Spanish soccer president Luis Rubiales resigns

“After my swift suspension by FIFA, and the rest of the cases building against me, it is clear that I cannot return to the post,” Rubiales said in his statement.

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Luis Rubiales said he will resign as the Spanish soccer federation chief.

Luis Rubiales said he will resign as the Spanish soccer federation chief.

AFP via Getty Images

MADRID — Suspended Spanish soccer federation president Luis Rubiales has resigned from his post after kissing a player on the lips without her consent in a scandal which overshadowed Spain winning the Women’s World Cup for the first time.

Rubiales announced his resignation Sunday in a message posted on X, formerly known as Twitter.

“After my swift suspension by FIFA, and the rest of the cases building against me, it is clear that I cannot return to the post,” Rubiales said in his statement.

Rubiales kissed Jenni Hermoso during the awards ceremony after Spain beat England to win the title on Aug. 20 in Sydney, Australia.

Spanish state prosecutors accused Rubiales of sexual assault and coercion after the unwanted kiss, the country’s prosecutors’ office said Friday, two days after Hermoso formally accused him of sexual assault.

He had already been suspended from his job by FIFA for his conduct at the final and, after soccer’s world body opened a disciplinary case, remained defiant and hostile toward Hermoso.

Rubiales said he also resigned as UEFA vice president.

Rubiales said that he had told interim Spanish federation president Pedro Rocha — who replaced him when Rubiales was suspended on Aug. 26 — of his resignation late Sunday night.

Rubiales, 46, is a former player and head of Spain’s main players union. He had run the federation since 2018.

Also Sunday, Rubiales said “I am going to (resign), I cannot continue my work,” in reply to a question from TV host Piers Morgan on Britain’s TalkTV. Clips from the show were released Sunday.

Two weeks ago, Rubiales had been expected to step down amid the immediate wave of criticism for his conduct at the final, which included a lewd gesture of grabbing his crotch. Instead, in a defiant Aug. 25 speech before his federation’s general assembly, he refused to go quietly and claimed he was victim of a “witch hunt” by “false feminists.”

That led FIFA to provisionally suspend him just one day later; the Spanish government starting a motion to have him ruled unfit to hold his office; and Hermoso’s accusation of sexual assault.

Rubiales’ behavior at one of soccer’s premier global events had drawn scorn from Spain’s politicians, its soccer leagues, clubs, players and fans. His only public supporters — other than his mother, who held a short-lived hunger strike in a church in southern Spain — soon abandoned him. Those included the coaches of Spain’s women’s and men’s teams. His own federation also publicly asked him to step down.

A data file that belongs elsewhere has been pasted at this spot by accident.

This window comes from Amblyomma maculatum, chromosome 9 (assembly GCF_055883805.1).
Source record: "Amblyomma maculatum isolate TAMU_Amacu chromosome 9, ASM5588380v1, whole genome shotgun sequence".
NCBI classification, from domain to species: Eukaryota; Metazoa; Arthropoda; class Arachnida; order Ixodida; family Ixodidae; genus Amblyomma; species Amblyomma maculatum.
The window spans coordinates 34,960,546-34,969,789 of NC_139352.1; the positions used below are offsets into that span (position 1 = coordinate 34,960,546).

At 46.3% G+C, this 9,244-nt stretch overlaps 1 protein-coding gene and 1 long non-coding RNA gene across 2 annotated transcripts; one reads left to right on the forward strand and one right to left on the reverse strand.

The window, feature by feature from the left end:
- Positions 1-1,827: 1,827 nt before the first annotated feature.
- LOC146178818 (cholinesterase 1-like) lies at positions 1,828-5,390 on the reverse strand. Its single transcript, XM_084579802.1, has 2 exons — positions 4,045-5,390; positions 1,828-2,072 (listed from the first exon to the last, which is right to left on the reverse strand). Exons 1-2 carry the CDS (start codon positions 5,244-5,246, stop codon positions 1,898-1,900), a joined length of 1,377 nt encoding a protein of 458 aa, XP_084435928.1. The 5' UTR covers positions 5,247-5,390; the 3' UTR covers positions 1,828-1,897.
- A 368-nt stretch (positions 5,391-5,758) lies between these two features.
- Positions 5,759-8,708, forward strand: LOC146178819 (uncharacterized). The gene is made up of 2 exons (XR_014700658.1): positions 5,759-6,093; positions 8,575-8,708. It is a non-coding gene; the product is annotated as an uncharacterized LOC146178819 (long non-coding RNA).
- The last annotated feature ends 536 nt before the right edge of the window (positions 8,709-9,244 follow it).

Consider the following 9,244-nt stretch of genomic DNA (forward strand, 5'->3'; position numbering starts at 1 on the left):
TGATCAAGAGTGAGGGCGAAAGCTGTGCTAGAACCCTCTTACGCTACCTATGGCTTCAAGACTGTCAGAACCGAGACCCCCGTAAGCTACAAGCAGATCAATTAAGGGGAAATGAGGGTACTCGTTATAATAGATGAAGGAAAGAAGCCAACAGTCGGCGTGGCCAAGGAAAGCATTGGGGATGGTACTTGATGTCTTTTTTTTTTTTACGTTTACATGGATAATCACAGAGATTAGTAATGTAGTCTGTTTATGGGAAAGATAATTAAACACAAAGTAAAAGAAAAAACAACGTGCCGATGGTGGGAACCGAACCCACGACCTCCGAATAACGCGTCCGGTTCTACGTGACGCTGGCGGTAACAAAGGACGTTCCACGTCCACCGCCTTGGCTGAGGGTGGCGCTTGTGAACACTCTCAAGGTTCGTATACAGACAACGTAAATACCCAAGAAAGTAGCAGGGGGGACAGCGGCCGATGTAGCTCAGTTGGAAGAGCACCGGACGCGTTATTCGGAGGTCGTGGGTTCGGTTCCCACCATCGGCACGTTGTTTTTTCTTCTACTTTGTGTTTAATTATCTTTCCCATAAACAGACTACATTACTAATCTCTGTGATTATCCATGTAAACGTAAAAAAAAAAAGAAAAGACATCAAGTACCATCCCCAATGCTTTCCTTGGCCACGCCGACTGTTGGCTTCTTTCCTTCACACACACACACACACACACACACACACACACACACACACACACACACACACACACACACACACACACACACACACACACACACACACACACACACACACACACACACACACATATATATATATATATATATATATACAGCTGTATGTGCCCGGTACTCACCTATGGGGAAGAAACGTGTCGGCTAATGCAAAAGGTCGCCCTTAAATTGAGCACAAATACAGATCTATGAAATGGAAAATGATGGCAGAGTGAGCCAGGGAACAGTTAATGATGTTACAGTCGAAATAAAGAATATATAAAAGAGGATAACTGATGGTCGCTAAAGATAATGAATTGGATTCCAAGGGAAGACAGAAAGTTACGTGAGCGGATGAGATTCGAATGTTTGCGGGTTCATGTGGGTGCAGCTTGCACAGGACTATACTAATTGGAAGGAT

After Spain’s state prosecutors opened the door to him facing criminal charges – and even possible prison time if convicted — Rubiales finally agreed to resign.

“Insisting in waiting and hanging on would not contribute anything positive (for) either the federation or Spanish soccer, among other reasons, because the powers that be would stop me from returning (to my job),” Rubiales said in his statement.

The Rubiales scandal has drawn attention away from the greatest victory in Spanish women’s soccer and, ironically, the biggest win in Spanish soccer overall since he took charge.

After Rubiales accused Hermoso of lying about what he said was a kiss she had consented to, Spain’s women world champions, along with dozens of players, refused to play again for their country until there were changes in the federation’s leadership. The firing of the unpopular women’s team coach was not enough by itself for them to come back.

Rubiales will also resign as a vice president at UEFA, the European soccer body which pays him 250,000 euros ($268,000) annually in a job he was appointed to in 2019. He first had to be elected onto UEFA’s executive committee by European soccer federations. UEFA has taken no action against Rubiales, even after FIFA opened a disciplinary case 18 days ago.

An election to replace Rubiales on the UEFA ruling committee can be held in Madrid next February when the Spanish federation hosts the next annual meeting of UEFA member federations.

Rubiales also said Sunday he did not want to bring instability to Spain’s bid to stage the 2030 World Cup in a co-hosting plan with Portugal, Morocco and possibly Ukraine. The bid is strongly favored to win the hosting rights in a campaign that FIFA wants decided by late in 2024.

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